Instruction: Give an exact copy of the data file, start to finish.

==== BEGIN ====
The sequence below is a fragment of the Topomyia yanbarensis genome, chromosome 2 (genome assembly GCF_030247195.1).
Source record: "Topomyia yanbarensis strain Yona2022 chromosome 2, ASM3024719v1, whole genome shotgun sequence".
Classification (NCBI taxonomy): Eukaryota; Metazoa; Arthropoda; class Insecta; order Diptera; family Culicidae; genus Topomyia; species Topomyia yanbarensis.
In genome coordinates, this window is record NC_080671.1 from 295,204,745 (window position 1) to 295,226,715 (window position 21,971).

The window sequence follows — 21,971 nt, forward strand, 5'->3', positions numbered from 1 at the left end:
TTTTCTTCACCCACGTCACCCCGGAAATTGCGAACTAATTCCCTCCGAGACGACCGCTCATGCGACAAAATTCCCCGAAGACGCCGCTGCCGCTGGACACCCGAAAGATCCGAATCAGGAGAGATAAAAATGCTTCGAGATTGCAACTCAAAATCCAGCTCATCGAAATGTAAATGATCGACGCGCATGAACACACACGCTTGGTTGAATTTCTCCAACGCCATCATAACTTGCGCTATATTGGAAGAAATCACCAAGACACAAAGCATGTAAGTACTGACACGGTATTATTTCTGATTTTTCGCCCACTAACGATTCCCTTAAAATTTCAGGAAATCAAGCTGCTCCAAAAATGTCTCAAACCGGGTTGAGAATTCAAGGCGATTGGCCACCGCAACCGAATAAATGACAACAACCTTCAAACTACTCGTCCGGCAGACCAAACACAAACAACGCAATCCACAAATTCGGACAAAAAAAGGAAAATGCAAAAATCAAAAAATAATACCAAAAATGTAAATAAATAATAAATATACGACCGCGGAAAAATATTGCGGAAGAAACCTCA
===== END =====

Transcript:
The sequence below is a fragment of the Topomyia yanbarensis genome, chromosome 2 (genome assembly GCF_030247195.1).
Source record: "Topomyia yanbarensis strain Yona2022 chromosome 2, ASM3024719v1, whole genome shotgun sequence".
Classification (NCBI taxonomy): Eukaryota; Metazoa; Arthropoda; class Insecta; order Diptera; family Culicidae; genus Topomyia; species Topomyia yanbarensis.
In genome coordinates, this window is record NC_080671.1 from 295,204,745 (window position 1) to 295,226,715 (window position 21,971).

The window sequence follows — 21,971 nt, forward strand, 5'->3', positions numbered from 1 at the left end:
TTTTCTTCACCCACGTCACCCCGGAAATTGCGAACTAATTCCCTCCGAGACGACCGCTCATGCGACAAAATTCCCCGAAGACGCCGCTGCCGCTGGACACCCGAAAGATCCGAATCAGGAGAGATAAAAATGCTTCGAGATTGCAACTCAAAATCCAGCTCATCGAAATGTAAATGATCGACGCGCATGAACACACACGCTTGGTTGAATTTCTCCAACGCCATCATAACTTGCGCTATATTGGAAGAAATCACCAAGACACAAAGCATGTAAGTACTGACACGGTATTATTTCTGATTTTTCGCCCACTAACGATTCCCTTAAAATTTCAGGAAATCAAGCTGCTCCAAAAATGTCTCAAACCGGGTTGAGAATTCAAGGCGATTGGCCACCGCAACCGAATAAATGACAACAACCTTCAAACTACTCGTCCGGCAGACCAAACACAAACAACGCAATCCACAAATTCGGACAAAAAAAGGAAAATGCAAAAATCAAAAAATAATACCAAAAATGTAAATAAATAATAAATATACGACCGCGGAAAAATATTGCGGAAGAAACCTCA